Artist Website Examples

CCweb

Since my last blog about artist websites I have had a lot of requests for examples.  Since the artist website is THE most important marketing tool I have done some research about some more points and some sites that really do well.

Scottsdale artist Cyndy Carstens website is beautifully designed with big, bold images, simple navigation, prominent contact information, a blog, and prices on every image! Check it out HERE

I worked with Lisa O’Riley last year on revamping the language and simplicity of her website and she did a great job.  Check it out HERE

I also found a couple of artists that are extremely successful with sales from their respective websites.  They use full portfolios, it is very clear what they do, and they make it super easy to purchase the work right from the site.  Check out Ann Rea and Matt LeBlanc (not Joey from FRIENDS).

Enjoy!

  • Justin Germain

Artist Tip – The Artist Website

Simply put, an artist’s website is their most important marketing tool.  It is where your entire portfolio resides on the internet–where anyone globally can access and learn about your work. Therefore, it should be simple, professional, and comprehensive.

I have seen many artist websites, some are absolute nightmares, some incomplete, some neglected, some only have a facebook page (and sometimes only personal ones at that) and some are pretty damn good.  There are crucial elements that every artist needs on their website:

– A custom URL – Use a variation of your name or studio name.  This will make it easier for people who are looking for you to find the site.

– “HOME” – The landing page is the introduction to your site so make it powerful and concise. Welcome visitors to your page with a short introductory paragraph and some images.   Make sure to have a sentence that states your location and that you are a contemporary artist, painter, sculptor, etc. (This is for search purposes, which I will discuss a bit below).  You can also include links to all of your social media on the home page.  Hopefully your site will allow your contact information to display on every page, but at the least put it on the homepage, and possibly create a separate page for all your contact methods.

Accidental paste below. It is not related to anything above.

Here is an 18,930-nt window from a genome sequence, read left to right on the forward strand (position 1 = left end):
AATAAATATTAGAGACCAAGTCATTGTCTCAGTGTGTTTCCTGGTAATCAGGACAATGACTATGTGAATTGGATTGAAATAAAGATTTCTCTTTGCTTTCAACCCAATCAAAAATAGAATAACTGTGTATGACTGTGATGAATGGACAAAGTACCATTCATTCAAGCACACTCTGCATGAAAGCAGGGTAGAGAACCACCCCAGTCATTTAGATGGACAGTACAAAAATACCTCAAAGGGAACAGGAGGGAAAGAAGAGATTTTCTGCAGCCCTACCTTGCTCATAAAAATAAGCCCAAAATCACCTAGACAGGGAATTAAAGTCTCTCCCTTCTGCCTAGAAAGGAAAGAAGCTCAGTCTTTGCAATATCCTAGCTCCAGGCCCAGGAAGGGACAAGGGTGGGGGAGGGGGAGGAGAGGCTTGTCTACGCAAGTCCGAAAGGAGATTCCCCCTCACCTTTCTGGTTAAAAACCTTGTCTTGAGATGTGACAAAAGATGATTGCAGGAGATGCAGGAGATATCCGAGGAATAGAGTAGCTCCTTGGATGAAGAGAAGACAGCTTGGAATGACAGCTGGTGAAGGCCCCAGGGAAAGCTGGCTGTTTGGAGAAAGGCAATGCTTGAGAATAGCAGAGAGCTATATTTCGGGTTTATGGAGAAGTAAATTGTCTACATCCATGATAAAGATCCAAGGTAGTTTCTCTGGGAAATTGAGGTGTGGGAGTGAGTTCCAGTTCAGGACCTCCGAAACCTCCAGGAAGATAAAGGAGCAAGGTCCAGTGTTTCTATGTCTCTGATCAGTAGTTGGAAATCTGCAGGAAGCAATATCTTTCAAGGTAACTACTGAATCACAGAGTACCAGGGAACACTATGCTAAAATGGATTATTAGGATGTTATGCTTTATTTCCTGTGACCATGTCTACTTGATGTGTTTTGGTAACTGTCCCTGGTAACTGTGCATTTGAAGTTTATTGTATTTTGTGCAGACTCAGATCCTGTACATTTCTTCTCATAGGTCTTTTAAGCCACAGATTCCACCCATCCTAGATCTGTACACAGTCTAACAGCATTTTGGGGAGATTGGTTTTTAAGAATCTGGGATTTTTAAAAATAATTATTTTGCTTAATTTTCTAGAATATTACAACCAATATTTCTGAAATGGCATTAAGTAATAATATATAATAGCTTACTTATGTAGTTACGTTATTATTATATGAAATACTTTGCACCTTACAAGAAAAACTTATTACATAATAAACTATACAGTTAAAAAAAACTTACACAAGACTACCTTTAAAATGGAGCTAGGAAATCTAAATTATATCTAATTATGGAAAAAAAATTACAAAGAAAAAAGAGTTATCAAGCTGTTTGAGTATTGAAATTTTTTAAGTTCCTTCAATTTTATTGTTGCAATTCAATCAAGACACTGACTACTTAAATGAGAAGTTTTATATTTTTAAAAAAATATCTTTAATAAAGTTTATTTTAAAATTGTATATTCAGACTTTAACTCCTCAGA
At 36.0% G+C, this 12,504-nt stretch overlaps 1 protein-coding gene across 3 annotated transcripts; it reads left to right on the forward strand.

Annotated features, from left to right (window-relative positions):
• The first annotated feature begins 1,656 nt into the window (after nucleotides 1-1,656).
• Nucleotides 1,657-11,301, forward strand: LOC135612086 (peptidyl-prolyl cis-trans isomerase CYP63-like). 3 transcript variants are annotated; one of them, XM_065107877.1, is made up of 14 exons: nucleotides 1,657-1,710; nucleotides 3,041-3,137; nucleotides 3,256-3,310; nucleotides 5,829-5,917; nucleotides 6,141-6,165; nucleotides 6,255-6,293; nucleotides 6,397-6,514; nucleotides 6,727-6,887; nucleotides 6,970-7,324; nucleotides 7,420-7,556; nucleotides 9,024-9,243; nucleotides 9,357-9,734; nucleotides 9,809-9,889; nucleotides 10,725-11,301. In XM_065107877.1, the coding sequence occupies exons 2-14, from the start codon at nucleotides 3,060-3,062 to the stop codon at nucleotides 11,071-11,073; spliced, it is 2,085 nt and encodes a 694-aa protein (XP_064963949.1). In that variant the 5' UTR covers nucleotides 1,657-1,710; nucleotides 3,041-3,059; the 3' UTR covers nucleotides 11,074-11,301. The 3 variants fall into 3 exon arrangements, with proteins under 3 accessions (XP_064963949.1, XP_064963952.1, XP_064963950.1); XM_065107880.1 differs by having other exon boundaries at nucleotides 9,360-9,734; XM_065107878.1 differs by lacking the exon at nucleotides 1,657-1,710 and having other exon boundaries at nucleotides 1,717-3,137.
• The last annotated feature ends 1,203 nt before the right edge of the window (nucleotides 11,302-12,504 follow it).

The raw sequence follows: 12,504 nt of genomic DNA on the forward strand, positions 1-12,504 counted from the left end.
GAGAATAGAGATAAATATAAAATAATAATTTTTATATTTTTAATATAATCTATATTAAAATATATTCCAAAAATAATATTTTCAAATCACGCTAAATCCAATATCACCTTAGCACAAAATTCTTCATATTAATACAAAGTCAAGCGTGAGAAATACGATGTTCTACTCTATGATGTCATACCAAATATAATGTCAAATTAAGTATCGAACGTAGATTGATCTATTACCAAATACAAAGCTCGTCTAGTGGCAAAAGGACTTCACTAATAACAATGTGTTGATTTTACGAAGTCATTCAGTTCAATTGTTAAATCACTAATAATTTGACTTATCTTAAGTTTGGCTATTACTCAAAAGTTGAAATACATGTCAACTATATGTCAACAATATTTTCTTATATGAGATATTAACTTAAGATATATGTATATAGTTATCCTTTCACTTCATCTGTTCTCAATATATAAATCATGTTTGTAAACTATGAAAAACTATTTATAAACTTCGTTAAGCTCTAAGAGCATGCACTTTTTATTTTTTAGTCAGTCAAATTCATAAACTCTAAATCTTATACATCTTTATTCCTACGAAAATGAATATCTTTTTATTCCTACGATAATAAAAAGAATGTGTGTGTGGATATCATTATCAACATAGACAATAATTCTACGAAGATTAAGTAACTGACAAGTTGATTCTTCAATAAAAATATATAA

– “ABOUT” – Here you can create one page that includes your focused artist statement, bio, and CV or you can create “child” pages for each element.  This depends on the length of your materials, so use your best judgment.  Images of you, your studio, and exhibitions are good on these pages.

– The artwork pages or galleries – Of course this is where you want your visitors to land.  I do not suggest having images of every work you have ever created on your website, especially if you have been making for a long time. Break your work up into time periods, separate themes (bodies), or even media.  Some artists only show their newest work on their website. This is a judgment call too but make sure your categories are clearly defined. The newest work should be at the top of your page or list of pages.  Make sure to list the title, date, media, size, and PRICE of each work on your website. If you want people to inquire or purchase from you, tell them how much and if you will do a payment plan.  Very few people will contact you if they do not know how much they might be spending, the social semantics of “if we have to ask we cannot afford it” still holds true to many people.

BLOG – Yes, it is a must.  Use your blog to post news about your art including new works, works in progress, exhibitions, ideas, shows or artists that inspire you–anything that keeps fresh content on your site. Dedicate a few hours a week to posting updates that automatically go on to your social media as well so you extend your reach.